Judges: Keep Drug Courts Open
"MIDDLEBURG -- With grants slowly dwindling and eventually disappearing in the next few years for the Union and Snyder County drug and DUI court programs, officials approached the Snyder County commissioners to share success stories and their desire to see the courses continue.
"The transformation in these people ..." President Judge Harold Woelfel said, "is staggering."
"I have a great relationship with those people, and I don't want it to go away."
One participant not only got a job after graduating, but he was offered a supervisory position at his workplace shortly after he began.
Another -- a woman -- saved $2,000 in tips from her job to give to her family when a health crisis struck.
The stories, said drug court coordinator Scott Kerstetter, are "not for drama's sake. It's the reality of what it is."
For some people, results are a little lower key, and success means just getting a job to pay bills.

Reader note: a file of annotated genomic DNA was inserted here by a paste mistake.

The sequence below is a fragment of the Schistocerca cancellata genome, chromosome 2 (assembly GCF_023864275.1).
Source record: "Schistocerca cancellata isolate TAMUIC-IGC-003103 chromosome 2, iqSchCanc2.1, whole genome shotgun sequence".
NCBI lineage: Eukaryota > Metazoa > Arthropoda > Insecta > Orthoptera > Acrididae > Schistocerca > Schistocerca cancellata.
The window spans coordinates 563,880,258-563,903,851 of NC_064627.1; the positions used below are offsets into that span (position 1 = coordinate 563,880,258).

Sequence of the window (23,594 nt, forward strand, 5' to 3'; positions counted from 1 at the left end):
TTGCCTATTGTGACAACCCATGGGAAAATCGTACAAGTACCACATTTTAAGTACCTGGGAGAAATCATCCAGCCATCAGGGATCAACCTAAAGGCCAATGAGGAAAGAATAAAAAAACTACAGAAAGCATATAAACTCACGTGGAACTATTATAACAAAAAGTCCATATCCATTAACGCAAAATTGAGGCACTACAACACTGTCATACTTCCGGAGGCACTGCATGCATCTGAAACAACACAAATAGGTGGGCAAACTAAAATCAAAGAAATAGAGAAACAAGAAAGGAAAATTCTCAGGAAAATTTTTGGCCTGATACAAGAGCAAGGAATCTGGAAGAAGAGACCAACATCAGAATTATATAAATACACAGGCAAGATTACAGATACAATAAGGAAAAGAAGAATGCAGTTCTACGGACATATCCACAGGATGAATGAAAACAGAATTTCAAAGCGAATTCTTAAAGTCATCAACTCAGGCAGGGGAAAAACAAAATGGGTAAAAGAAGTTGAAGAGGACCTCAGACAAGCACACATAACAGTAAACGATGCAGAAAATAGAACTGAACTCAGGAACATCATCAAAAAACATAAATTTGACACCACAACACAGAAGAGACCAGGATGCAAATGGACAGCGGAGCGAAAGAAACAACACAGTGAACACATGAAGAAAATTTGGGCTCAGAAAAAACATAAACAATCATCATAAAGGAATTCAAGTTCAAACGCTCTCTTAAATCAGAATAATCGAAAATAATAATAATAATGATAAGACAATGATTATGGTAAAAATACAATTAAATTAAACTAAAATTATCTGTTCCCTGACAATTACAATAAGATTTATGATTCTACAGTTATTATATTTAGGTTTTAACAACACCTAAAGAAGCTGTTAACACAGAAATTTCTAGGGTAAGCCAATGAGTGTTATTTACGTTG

But all successes are beneficial to the counties, Kerstetter said, if that means program participants are not getting re-arrested and are not driving while under the influence.
In addition, Kerstetter said, people in the community have become more willing to be involved in offenders' rehabilitation. Valley professionals are providing credit counseling, smoking cessation assistance and help in preparing applications and teaching interviewing skills.
"You can't measure the cost savings by pulling a human being out of the culture they've been in," added Judge Michael Sholley, "and making them productive citizens."
So far, the drug court has been run solely on grants.
In 2011, however, grants will cover only half of the costs."